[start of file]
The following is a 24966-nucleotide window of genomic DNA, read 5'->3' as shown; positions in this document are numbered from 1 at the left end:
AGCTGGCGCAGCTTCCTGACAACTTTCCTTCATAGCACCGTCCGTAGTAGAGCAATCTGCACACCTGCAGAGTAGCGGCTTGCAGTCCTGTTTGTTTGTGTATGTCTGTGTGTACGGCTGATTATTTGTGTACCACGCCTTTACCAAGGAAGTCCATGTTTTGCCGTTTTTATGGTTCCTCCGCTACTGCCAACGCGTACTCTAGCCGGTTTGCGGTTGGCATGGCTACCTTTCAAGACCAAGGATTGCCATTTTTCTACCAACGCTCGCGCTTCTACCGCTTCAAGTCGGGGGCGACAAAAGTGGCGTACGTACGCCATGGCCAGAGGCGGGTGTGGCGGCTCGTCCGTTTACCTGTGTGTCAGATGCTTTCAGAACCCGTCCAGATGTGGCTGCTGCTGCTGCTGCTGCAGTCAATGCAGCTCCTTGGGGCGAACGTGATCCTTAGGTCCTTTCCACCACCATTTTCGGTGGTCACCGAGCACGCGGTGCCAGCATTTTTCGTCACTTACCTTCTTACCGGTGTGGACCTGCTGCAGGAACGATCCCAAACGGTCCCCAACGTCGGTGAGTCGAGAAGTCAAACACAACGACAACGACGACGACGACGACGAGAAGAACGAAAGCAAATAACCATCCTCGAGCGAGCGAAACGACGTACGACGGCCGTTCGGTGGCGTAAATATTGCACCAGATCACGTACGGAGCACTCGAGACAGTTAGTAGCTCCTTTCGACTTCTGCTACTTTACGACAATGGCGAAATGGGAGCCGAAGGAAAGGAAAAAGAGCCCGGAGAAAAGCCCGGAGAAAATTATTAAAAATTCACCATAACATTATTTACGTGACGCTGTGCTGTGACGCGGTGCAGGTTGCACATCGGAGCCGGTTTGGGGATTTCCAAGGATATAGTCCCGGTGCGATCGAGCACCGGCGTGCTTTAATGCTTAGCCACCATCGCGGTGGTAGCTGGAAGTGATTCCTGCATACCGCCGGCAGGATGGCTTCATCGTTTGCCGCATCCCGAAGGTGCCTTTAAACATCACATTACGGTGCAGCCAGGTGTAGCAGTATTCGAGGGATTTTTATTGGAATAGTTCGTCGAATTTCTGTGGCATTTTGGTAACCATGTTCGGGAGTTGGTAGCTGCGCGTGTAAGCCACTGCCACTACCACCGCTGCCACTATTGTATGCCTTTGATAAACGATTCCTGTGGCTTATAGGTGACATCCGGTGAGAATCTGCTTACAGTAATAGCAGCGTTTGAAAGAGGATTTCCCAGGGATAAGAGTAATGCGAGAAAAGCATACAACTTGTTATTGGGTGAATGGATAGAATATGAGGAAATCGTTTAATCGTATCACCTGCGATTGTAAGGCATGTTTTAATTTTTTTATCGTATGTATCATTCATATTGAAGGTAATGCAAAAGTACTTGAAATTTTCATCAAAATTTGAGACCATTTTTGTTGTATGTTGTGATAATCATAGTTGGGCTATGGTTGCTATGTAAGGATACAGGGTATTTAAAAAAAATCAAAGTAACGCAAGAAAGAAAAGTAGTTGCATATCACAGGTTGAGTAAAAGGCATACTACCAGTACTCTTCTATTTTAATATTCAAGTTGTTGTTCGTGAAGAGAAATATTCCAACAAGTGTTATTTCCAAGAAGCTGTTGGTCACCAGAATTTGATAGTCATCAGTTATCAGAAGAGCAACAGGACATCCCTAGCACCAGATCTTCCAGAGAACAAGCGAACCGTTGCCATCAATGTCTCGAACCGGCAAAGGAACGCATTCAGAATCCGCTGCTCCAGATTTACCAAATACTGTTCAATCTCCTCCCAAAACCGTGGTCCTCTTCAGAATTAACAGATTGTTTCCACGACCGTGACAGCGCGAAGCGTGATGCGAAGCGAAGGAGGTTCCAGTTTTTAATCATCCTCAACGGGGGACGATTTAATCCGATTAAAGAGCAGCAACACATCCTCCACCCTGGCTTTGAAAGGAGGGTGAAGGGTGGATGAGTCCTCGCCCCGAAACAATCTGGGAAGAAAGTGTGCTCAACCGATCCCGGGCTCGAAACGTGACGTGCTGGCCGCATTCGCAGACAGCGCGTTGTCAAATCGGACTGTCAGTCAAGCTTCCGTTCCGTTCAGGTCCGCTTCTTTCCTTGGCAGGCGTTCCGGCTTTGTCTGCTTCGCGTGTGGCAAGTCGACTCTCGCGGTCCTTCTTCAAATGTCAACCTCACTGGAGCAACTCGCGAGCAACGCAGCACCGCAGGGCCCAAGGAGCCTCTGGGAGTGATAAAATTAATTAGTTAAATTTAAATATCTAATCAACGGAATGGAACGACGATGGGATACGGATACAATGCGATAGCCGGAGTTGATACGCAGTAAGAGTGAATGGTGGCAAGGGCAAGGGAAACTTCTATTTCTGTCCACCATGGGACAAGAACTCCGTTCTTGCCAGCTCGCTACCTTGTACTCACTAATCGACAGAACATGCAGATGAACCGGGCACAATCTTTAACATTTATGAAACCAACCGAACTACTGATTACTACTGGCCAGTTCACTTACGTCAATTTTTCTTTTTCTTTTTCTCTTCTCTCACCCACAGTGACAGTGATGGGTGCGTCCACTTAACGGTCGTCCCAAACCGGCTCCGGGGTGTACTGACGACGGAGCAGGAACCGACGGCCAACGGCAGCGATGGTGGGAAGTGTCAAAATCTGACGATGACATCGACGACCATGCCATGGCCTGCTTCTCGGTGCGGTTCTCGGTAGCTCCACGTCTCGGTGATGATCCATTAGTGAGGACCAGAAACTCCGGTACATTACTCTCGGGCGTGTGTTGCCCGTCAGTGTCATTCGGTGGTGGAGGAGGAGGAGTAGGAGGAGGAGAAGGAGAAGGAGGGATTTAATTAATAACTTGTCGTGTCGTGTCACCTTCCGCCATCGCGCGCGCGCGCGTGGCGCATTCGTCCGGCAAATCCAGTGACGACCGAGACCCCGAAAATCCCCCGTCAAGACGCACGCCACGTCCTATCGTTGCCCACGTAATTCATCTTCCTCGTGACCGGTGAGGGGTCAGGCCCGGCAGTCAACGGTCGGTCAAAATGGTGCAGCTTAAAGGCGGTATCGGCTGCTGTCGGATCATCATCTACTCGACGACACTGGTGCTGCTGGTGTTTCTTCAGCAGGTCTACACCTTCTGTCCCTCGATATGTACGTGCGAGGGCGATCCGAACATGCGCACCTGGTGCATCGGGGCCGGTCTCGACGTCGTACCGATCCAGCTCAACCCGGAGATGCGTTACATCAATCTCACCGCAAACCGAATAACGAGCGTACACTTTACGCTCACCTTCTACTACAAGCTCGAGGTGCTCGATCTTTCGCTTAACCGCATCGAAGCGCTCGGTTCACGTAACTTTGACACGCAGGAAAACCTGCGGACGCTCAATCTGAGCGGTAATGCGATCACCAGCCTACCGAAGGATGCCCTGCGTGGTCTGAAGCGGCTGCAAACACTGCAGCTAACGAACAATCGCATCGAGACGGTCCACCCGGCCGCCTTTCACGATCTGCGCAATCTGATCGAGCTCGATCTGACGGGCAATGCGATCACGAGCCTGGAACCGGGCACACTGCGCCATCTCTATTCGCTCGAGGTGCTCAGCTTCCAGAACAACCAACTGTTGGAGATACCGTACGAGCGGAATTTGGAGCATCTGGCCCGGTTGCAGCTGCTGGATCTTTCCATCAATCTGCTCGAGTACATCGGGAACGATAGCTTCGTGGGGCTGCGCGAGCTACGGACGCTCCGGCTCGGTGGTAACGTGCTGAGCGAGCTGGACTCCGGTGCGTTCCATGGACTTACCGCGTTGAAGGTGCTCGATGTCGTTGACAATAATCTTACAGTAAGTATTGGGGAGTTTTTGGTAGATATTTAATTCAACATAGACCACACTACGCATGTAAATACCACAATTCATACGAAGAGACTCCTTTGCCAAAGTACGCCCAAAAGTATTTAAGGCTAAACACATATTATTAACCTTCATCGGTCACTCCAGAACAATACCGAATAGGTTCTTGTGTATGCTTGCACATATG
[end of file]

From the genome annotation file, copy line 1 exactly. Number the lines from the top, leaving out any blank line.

The following is a 24966-nucleotide window of genomic DNA, read 5'->3' as shown; positions in this document are numbered from 1 at the left end: